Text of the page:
Faith Based Social Action Christmas and New Year Book Recommendations

Copy of Copy of Copy of Untitled

Book Recommendations

As we approach the new year, we have reached out to friends and colleagues to find out what books have resonated with them this year and emboldened them to pursue faith based social action.

Below you can find a selection of books and a link to purchase them from an ethical book seller.

We hope these recommendations are useful and encourage you and your groups in the call to see faith in action in flourishing communities across Cornwall.

Generous Justice by Tim Keller

In generous justice, Keller explores the ways our call to social justice is empowered by our experiences of Christ's grace. Among the issues tackled in the book are important questions such as: Which economic system best caters to the poor? Should the church engage in social development programmes? Overall, Keller presents a clear and compelling case that there is a direct relationship between a person's grasp and experience of God's grace, and his or her heart for justice and the poor.

A Future That's Bigger Than The Past by Samuel Wells

In this book Samuel Wells gives a vision of what a Kingdom-centred Church might look like. In response to prevailing narratives of decline, Wells imagines what the church might look like if it devotes itself to a liberating story of reconciliation. With a rich foundation based in local contexts, this book will help faith groups discover fresh ways to bless the communities they serve.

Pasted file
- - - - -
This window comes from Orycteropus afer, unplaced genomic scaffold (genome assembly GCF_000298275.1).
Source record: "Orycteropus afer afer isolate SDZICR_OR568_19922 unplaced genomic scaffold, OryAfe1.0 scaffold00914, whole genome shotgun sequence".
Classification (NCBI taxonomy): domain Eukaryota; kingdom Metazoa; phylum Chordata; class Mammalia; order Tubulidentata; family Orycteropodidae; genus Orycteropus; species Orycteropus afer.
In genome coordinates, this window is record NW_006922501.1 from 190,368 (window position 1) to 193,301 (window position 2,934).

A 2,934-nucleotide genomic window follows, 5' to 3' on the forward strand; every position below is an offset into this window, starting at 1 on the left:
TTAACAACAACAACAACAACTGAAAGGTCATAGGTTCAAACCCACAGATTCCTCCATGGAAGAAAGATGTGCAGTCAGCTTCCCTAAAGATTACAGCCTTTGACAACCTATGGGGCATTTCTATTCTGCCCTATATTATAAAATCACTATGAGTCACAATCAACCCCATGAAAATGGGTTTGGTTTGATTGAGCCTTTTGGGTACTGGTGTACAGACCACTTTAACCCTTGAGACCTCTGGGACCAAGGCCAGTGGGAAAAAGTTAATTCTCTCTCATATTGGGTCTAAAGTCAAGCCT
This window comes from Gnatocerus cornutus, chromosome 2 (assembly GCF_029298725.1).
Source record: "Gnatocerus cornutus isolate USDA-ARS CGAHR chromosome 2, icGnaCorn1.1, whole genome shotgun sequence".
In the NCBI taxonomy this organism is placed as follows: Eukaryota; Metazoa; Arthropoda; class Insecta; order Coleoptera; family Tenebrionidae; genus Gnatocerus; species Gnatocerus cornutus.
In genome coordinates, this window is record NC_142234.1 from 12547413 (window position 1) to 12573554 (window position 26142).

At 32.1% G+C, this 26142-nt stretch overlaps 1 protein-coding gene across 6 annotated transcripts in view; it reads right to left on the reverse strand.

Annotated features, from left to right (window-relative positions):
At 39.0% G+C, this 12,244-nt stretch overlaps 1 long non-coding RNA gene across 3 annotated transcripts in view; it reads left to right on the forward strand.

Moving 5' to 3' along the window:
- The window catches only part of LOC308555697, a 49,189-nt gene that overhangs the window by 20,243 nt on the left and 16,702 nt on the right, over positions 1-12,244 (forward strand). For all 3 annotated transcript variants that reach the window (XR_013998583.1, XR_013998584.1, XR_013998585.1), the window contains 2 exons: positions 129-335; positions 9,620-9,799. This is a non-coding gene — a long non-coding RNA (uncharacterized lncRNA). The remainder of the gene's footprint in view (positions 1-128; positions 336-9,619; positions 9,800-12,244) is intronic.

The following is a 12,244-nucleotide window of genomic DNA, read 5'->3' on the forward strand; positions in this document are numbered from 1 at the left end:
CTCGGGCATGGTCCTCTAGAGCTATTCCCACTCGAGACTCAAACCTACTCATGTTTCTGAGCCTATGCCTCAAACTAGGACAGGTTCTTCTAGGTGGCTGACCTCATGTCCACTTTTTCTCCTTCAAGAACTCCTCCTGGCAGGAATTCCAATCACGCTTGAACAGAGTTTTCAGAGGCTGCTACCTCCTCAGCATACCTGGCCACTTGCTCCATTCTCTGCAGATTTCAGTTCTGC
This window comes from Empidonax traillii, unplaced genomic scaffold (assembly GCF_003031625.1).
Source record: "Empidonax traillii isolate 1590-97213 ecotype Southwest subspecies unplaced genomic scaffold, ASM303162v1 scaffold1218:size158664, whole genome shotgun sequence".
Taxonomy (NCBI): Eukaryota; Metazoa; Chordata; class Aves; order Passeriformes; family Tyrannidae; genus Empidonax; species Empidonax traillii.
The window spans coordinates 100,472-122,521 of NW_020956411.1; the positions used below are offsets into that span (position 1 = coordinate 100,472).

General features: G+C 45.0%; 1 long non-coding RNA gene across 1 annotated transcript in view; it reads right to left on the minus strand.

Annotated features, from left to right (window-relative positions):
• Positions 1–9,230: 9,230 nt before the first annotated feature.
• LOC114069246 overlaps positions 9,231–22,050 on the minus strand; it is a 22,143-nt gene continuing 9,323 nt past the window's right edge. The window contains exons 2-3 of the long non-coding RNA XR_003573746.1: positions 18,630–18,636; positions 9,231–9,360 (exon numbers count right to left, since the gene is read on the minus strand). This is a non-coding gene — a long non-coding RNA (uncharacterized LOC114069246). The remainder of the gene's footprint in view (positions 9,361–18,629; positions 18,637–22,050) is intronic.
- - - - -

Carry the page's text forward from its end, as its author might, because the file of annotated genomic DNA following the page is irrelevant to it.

Candles in the Dark by Rowan WIlliams

This powerful and timely book brings together the twenty-six weekly reflections that Williams originally posted online for the congregation of his local parish church from March to September 2020, during lockdown in the first wave of the Covid-19 pandemic. Williams offers these words of wisdom to act as Candles in the Dark. Written with warmth and compassion, these meditations offer hope and encouragement as we continue to endure the most devastating and disturbing world crisis for over a generation.

Homesick: Why I Live in a Shed by Catrina Davies

Homesick tells the story of Catrina Davies, who at aged thirty-one moved out of her £400 a month box room in Bristol to live in a shed in Cornwall. Catrina makes a compelling case for the real Cornwall that exists for so many people behind the idyllic beaches and tourist sites. This is the story of a personal crisis and broken housing system that makes secure housing a challenge for so many people.

L is for Lifestyle by Ruth Valerio

How can we live more responsibly as people of faith? In this book Valerio highlights the important need to look after God's beloved creation. The chapters deal with a variety of issues facing contemporary Christians in everyday life, offering practical actions that we can all take. She covers everything from the ecology of driving to the ethical implications of shopping, investments and tourism. The discussions are framed throughout with accessible theological insights that engage biblical material in relation to issues of poverty, justice, and creation care.